The physical and mental benefits of horse riding have been praised by equestrians for as long as their sport has existed. These benefits, which include improved core strength, greater balance and coordination and an increase in confidence, are doubly felt by those involved with the Riding for the Disabled Association (RDA).
RDA is a UK based charity that focuses on providing therapy to both adults and children with disabilities through horseback riding. The East Fife and Scooniehill branch of RDA was founded in 1976, and their programs are run at the Drumcarrow Equestrian Centre, a mere three miles outside of St Andrews. At the moment the branch owns six horses and offers lessons to over 70 people ranging from the ages of six to 60.
St Andrews graduate Pippa Wisbey first started volunteering with RDA four years ago as a second year student. Over the course of her time with the association, Wisbey went from being a student volunteer to student project officer. “As a volunteer I went down and my job was to make sure that both the rider and the horse stayed safe,” she said. “I either led the horse to make sure nothing spooked it or walked beside the rider to ensure they engaged with the instructor and stayed on the horse.”
Most volunteers at RDA share in Wisbey’s experience as side walkers. The majority of riders who participate require at least one volunteer to walk by their side during lessons, insuring their wellbeing at all times. Riders with more severe disabilities and those prone to seizures require up to three volunteers to walk with them during lessons.
Although the role of a volunteer seems rather straightforward,Wisbey recalls facing several challenges when she first started. “The group I was in was comprised of very young riders, most had genetic disorders and sometimes there were real speech barriers,” she said. “I wasn’t really myself around them. Sometimes if there are communication barriers, and you have to do all the work, it gets a bit difficult.”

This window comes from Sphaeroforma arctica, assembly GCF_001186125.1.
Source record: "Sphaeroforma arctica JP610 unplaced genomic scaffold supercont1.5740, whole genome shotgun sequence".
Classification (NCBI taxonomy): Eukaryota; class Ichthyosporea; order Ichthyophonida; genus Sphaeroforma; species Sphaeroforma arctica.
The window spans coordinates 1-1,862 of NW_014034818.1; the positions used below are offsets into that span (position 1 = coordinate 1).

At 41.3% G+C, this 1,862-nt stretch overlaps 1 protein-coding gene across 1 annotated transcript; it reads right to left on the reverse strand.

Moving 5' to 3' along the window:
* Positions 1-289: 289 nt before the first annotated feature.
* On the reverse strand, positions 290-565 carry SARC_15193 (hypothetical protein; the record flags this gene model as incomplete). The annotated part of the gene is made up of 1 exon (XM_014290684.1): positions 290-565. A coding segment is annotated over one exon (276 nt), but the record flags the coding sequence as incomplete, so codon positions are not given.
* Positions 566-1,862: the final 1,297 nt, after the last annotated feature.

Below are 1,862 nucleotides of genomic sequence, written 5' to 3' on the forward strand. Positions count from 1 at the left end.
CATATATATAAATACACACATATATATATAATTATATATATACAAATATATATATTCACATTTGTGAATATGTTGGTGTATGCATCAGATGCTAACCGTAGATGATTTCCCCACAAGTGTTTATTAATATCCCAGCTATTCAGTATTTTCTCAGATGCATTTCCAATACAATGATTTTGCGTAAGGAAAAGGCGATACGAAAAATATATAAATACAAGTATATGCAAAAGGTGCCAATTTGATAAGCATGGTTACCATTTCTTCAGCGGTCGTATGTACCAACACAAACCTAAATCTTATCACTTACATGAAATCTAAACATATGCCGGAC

RDA helper Jill Halliday agrees that sometimes working with riders can be rather difficult. “Riders can present challenging behavior. Sometimes the ones with autism may want to make a repetitive movement or want to shout,” she said.
However, both Halliday and Wisbey agree that whatever challenges the riders may present at times, the joy that comes from watching them succeed in lessons makes it all worthwhile. Halliday’s memory of her first session with RDA, over three years ago, has stayed with her. “I walked besides a girl who was a wheelchair user and was nonverbal. My job was to walk next to her, hold her leg and made sure she didn’t slip out of the saddle,” she said. “Watching her face when the class broke out into a trot was amazing. She started laughing! I hadn’t realized the experience was going to be so pleasurable.”
Jane Russell, the mother of a rider in the program, can attest to the benefits of RDA for her own daughter, Rachel. Russell had known about RDA for years, but it wasn’t until her Rachel suffered a series of strokes that confined to her a wheelchair that Russell actually got involved with RDA. “One of the physiotherapists we were seeing suggested that RDA would be quite good for Rachel,” she said. “We’ve now been going for over 10 years.”